An eventful week in climate action
Image of Washington DC climate protest on 9-23-2019 provided by ShutDownDC.
After the climate strike by millions of young people around the world last Friday, this week the climate action summit happened at the UN, the IPCC issued a major climate report, and climate protestors shut down the morning commute in Washington DC.
After sailing to New York from Europe, Greta Thunberg kicked off the summit with an impassioned speech at the UN. (Video is available at PBS.) In her speech, she says that she should be "in school on the other side of the ocean" and the "lack of action on climate" is stealing "my dreams and my childhood" "with empty words." She goes on to say that she is "one of the lucky ones" and many less fortunate people are suffering and dying. She warns that "ecosystems are collapsing" while leaders "talk about ... economic growth." The 16 year old knows that "for more than 30 years, the science has been crystal clear," "cutting our emissions in half in 10 years only gives us a 50% chance of staying below 1.5 degrees and the risk of setting off irreversible chain reactions beyond human control." She says that "the eyes of all future generations are upon you" and that if "you choose to fail us, I say, we will never forgive you. We will not let you get away with this. Right here, right now is where we draw the line. The world is waking up and change is coming, whether you like it or not. Thank you."
The United Nations summit went on to focus on the countries making the biggest commitments and difference on climate change (see New York Times article). While many countries said they will attempt to reduce their net carbon emissions to zero by 2050, unfortunately, they represented a small fraction of global carbon emissions, only around one-ninth of the total. The three largest emitters, China, the United States and India, did not make the commitment, while several large European countries, Britain, France and Germany, did. Norway was the most progressive, targeting 2030 for carbon neutrality, with Finland targeting 2035. Low-lying island nations, like the Bahamas, which just suffered the ravages of Hurricane Dorian, generally were committed to the goal. An important step in achieving the carbon neutrality goal remains the development of technologies to limit carbon emissions.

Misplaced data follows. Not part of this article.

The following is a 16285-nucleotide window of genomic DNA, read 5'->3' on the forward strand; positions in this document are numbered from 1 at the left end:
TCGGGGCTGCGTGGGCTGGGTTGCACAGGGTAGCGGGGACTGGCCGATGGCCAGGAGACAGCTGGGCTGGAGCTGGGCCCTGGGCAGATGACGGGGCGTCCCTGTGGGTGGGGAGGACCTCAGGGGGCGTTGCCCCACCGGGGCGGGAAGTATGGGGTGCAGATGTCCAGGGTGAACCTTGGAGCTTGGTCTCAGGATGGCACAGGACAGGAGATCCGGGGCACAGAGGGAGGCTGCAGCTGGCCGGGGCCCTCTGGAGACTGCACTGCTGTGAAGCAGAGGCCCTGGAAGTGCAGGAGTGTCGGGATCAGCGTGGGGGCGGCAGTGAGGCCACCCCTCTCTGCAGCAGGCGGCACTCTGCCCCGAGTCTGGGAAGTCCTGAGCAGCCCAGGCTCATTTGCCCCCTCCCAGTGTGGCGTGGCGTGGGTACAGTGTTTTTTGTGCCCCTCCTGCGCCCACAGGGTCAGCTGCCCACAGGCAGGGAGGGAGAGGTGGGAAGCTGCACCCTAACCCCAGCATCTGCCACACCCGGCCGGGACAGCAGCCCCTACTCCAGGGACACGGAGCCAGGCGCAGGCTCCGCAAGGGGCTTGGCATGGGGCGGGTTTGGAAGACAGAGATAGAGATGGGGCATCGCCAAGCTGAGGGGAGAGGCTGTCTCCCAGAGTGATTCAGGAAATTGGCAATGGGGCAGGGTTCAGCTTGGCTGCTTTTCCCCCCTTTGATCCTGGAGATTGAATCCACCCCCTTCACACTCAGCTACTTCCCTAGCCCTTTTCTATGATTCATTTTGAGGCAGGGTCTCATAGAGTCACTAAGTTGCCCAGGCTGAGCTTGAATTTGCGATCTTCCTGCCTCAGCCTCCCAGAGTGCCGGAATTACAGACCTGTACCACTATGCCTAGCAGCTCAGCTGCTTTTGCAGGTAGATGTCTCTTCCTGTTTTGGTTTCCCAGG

The IPCC also met during the week and issued a report on Ocean and Cryosphere in a Changing Climate based on the work of 100 scientists from more than 30 countries. The report examined the effects of climate change on ocean, coastal, polar and mountain ecosystems. The findings were especially troubling in these regions, warning of faster melting of Greenland and Antarctic glaciers, accelerating sea level rise with increased ocean acidification reducing carbon uptake, and ever smaller Arctic snow cover reducing albedo. The loss of marine animal life will continue with significant declines in catches of fishes by the end of the century. Coastal damages are likely to become more common due to storms and tides. In summary, the IPCC scientists see that the changes resulting from climate change are accelerating, a point emphasized by Greta Thunberg.
In the nation's capital, a consortium of climate action groups named Shut Down DC protested at intersections from Capitol Hill to downtown Washington during Monday’s morning rush hour. The executive director of the Chesapeake Climate Action Network participated and he wrote an OpEd in the Washington Post titled "Sorry I ruined your Monday morning commute, but our planet is on a highway to hell." He warned that global warming is radicalizing many young people around the world, who want policy aimed at making the world livable for them. Another protest by Shut Down DC is scheduled for Friday.